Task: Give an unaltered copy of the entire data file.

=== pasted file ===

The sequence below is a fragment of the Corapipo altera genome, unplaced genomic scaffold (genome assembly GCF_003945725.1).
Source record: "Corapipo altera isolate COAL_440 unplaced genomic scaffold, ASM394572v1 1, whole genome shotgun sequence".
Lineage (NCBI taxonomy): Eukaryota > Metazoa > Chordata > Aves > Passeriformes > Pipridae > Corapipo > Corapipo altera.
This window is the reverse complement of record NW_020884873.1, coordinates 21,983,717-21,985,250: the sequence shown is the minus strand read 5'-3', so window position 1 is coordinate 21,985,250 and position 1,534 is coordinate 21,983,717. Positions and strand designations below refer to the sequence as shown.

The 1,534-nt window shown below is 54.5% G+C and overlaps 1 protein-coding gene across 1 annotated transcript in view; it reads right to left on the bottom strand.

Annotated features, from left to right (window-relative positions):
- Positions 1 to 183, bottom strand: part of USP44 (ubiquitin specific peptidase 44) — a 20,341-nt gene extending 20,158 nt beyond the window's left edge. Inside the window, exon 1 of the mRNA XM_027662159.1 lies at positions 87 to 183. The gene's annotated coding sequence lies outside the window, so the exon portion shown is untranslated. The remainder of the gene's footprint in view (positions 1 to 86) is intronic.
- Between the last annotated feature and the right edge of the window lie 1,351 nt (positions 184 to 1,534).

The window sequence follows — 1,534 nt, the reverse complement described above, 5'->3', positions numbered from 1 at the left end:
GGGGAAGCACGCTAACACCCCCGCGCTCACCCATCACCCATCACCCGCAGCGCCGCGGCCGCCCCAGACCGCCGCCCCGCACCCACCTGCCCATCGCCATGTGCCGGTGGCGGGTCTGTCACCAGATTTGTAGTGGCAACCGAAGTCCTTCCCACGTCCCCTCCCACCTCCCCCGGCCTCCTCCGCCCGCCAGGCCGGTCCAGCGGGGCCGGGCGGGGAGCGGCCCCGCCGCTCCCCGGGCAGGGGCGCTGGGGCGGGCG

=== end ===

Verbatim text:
The sequence below is a fragment of the Corapipo altera genome, unplaced genomic scaffold (genome assembly GCF_003945725.1).
Source record: "Corapipo altera isolate COAL_440 unplaced genomic scaffold, ASM394572v1 1, whole genome shotgun sequence".
Lineage (NCBI taxonomy): Eukaryota > Metazoa > Chordata > Aves > Passeriformes > Pipridae > Corapipo > Corapipo altera.
This window is the reverse complement of record NW_020884873.1, coordinates 21,983,717-21,985,250: the sequence shown is the minus strand read 5'-3', so window position 1 is coordinate 21,985,250 and position 1,534 is coordinate 21,983,717. Positions and strand designations below refer to the sequence as shown.

The 1,534-nt window shown below is 54.5% G+C and overlaps 1 protein-coding gene across 1 annotated transcript in view; it reads right to left on the bottom strand.

Annotated features, from left to right (window-relative positions):
- Positions 1 to 183, bottom strand: part of USP44 (ubiquitin specific peptidase 44) — a 20,341-nt gene extending 20,158 nt beyond the window's left edge. Inside the window, exon 1 of the mRNA XM_027662159.1 lies at positions 87 to 183. The gene's annotated coding sequence lies outside the window, so the exon portion shown is untranslated. The remainder of the gene's footprint in view (positions 1 to 86) is intronic.
- Between the last annotated feature and the right edge of the window lie 1,351 nt (positions 184 to 1,534).

The window sequence follows — 1,534 nt, the reverse complement described above, 5'->3', positions numbered from 1 at the left end:
GGGGAAGCACGCTAACACCCCCGCGCTCACCCATCACCCATCACCCGCAGCGCCGCGGCCGCCCCAGACCGCCGCCCCGCACCCACCTGCCCATCGCCATGTGCCGGTGGCGGGTCTGTCACCAGATTTGTAGTGGCAACCGAAGTCCTTCCCACGTCCCCTCCCACCTCCCCCGGCCTCCTCCGCCCGCCAGGCCGGTCCAGCGGGGCCGGGCGGGGAGCGGCCCCGCCGCTCCCCGGGCAGGGGCGCTGGGGCGGGCG